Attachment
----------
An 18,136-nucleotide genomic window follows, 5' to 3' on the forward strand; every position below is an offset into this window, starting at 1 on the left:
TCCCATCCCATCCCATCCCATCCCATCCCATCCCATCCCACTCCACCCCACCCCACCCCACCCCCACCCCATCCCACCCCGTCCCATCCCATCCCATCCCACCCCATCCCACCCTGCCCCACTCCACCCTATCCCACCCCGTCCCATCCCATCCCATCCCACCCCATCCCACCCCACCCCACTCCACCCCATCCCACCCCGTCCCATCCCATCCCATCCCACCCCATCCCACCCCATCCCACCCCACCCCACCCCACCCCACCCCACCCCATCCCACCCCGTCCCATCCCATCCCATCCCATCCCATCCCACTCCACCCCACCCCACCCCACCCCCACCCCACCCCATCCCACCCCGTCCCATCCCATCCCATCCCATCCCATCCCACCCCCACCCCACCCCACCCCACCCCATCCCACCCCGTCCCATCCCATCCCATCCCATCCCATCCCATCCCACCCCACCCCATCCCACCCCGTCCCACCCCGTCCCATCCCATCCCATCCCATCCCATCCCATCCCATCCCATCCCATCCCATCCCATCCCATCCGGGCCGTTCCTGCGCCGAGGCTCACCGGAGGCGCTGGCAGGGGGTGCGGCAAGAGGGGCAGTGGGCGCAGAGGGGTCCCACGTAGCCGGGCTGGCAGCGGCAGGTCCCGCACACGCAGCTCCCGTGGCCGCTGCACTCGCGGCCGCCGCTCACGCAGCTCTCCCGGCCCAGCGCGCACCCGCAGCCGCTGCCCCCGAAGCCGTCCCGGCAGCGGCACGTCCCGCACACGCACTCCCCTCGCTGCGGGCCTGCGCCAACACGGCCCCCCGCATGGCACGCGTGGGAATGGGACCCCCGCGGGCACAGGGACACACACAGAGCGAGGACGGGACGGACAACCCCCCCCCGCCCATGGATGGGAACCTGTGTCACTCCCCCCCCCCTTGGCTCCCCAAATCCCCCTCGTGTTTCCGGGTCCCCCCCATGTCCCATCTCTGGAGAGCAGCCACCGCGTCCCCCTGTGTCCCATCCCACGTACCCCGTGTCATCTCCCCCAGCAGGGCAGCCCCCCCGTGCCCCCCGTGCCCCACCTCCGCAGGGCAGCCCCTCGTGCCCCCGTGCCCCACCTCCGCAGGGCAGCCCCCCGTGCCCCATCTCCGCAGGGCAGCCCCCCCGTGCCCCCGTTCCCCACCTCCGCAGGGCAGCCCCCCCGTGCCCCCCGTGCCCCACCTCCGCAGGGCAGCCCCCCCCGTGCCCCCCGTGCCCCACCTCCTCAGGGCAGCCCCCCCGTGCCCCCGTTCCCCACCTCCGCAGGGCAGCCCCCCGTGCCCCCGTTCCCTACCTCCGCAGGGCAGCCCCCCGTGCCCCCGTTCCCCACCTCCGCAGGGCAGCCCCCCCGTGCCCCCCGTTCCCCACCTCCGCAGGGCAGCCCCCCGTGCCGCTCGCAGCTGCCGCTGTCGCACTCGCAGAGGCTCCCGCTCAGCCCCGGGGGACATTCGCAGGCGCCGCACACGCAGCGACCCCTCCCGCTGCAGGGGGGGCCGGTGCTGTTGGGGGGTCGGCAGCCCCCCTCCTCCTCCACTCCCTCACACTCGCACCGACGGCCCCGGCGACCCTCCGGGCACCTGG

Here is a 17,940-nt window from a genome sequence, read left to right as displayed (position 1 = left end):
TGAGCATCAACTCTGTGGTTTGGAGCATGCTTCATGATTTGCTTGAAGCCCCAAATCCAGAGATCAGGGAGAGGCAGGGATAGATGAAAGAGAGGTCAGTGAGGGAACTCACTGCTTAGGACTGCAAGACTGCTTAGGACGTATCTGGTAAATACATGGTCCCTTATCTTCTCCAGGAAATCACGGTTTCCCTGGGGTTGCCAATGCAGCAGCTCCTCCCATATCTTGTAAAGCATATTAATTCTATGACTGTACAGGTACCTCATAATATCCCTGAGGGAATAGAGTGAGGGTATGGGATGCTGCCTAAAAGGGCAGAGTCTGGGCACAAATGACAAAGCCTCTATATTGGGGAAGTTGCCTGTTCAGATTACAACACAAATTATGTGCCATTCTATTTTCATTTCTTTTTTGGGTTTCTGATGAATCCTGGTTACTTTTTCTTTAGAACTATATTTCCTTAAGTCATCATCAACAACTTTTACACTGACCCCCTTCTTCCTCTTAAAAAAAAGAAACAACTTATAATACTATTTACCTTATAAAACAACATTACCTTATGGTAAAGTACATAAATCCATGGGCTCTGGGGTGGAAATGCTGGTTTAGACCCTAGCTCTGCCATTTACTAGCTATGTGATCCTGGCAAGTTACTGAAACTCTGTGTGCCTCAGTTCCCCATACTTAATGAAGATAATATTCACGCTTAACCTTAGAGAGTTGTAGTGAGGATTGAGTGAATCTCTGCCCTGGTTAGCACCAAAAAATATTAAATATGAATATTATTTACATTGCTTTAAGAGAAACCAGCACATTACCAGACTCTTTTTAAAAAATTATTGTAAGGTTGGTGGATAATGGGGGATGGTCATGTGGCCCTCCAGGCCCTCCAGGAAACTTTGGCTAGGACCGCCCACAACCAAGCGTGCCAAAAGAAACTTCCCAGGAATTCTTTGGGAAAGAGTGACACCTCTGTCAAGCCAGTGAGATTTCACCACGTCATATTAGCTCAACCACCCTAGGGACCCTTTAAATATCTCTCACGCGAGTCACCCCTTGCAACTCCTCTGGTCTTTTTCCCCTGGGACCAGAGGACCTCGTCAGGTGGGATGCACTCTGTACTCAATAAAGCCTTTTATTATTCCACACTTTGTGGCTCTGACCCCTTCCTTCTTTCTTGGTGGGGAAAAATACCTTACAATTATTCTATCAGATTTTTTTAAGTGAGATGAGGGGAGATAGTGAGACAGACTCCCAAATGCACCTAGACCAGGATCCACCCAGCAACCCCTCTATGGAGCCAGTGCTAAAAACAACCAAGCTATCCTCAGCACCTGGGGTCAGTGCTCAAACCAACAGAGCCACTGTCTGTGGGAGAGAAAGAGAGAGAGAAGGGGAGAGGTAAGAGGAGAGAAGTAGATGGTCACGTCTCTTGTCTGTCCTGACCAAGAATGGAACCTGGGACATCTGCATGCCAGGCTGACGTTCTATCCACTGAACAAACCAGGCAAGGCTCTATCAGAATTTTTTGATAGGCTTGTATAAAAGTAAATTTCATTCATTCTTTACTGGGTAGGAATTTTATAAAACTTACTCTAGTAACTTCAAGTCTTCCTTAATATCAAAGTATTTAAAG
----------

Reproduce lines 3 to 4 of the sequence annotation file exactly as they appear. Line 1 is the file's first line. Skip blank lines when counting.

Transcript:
Here is a 17,940-nt window from a genome sequence, read left to right as displayed (position 1 = left end):
TGAGCATCAACTCTGTGGTTTGGAGCATGCTTCATGATTTGCTTGAAGCCCCAAATCCAGAGATCAGGGAGAGGCAGGGATAGATGAAAGAGAGGTCAGTGAGGGAACTCACTGCTTAGGACTGCAAGACTGCTTAGGACGTATCTGGTAAATACATGGTCCCTTATCTTCTCCAGGAAATCACGGTTTCCCTGGGGTTGCCAATGCAGCAGCTCCTCCCATATCTTGTAAAGCATATTAATTCTATGACTGTACAGGTACCTCATAATATCCCTGAGGGAATAGAGTGAGGGTATGGGATGCTGCCTAAAAGGGCAGAGTCTGGGCACAAATGACAAAGCCTCTATATTGGGGAAGTTGCCTGTTCAGATTACAACACAAATTATGTGCCATTCTATTTTCATTTCTTTTTTGGGTTTCTGATGAATCCTGGTTACTTTTTCTTTAGAACTATATTTCCTTAAGTCATCATCAACAACTTTTACACTGACCCCCTTCTTCCTCTTAAAAAAAAGAAACAACTTATAATACTATTTACCTTATAAAACAACATTACCTTATGGTAAAGTACATAAATCCATGGGCTCTGGGGTGGAAATGCTGGTTTAGACCCTAGCTCTGCCATTTACTAGCTATGTGATCCTGGCAAGTTACTGAAACTCTGTGTGCCTCAGTTCCCCATACTTAATGAAGATAATATTCACGCTTAACCTTAGAGAGTTGTAGTGAGGATTGAGTGAATCTCTGCCCTGGTTAGCACCAAAAAATATTAAATATGAATATTATTTACATTGCTTTAAGAGAAACCAGCACATTACCAGACTCTTTTTAAAAAATTATTGTAAGGTTGGTGGATAATGGGGGATGGTCATGTGGCCCTCCAGGCCCTCCAGGAAACTTTGGCTAGGACCGCCCACAACCAAGCGTGCCAAAAGAAACTTCCCAGGAATTCTTTGGGAAAGAGTGACACCTCTGTCAAGCCAGTGAGATTTCACCACGTCATATTAGCTCAACCACCCTAGGGACCCTTTAAATATCTCTCACGCGAGTCACCCCTTGCAACTCCTCTGGTCTTTTTCCCCTGGGACCAGAGGACCTCGTCAGGTGGGATGCACTCTGTACTCAATAAAGCCTTTTATTATTCCACACTTTGTGGCTCTGACCCCTTCCTTCTTTCTTGGTGGGGAAAAATACCTTACAATTATTCTATCAGATTTTTTTAAGTGAGATGAGGGGAGATAGTGAGACAGACTCCCAAATGCACCTAGACCAGGATCCACCCAGCAACCCCTCTATGGAGCCAGTGCTAAAAACAACCAAGCTATCCTCAGCACCTGGGGTCAGTGCTCAAACCAACAGAGCCACTGTCTGTGGGAGAGAAAGAGAGAGAGAAGGGGAGAGGTAAGAGGAGAGAAGTAGATGGTCACGTCTCTTGTCTGTCCTGACCAAGAATGGAACCTGGGACATCTGCATGCCAGGCTGACGTTCTATCCACTGAACAAACCAGGCAAGGCTCTATCAGAATTTTTTGATAGGCTTGTATAAAAGTAAATTTCATTCATTCTTTACTGGGTAGGAATTTTATAAAACTTACTCTAGTAACTTCAAGTCTTCCTTAATATCAAAGTATTTAAAG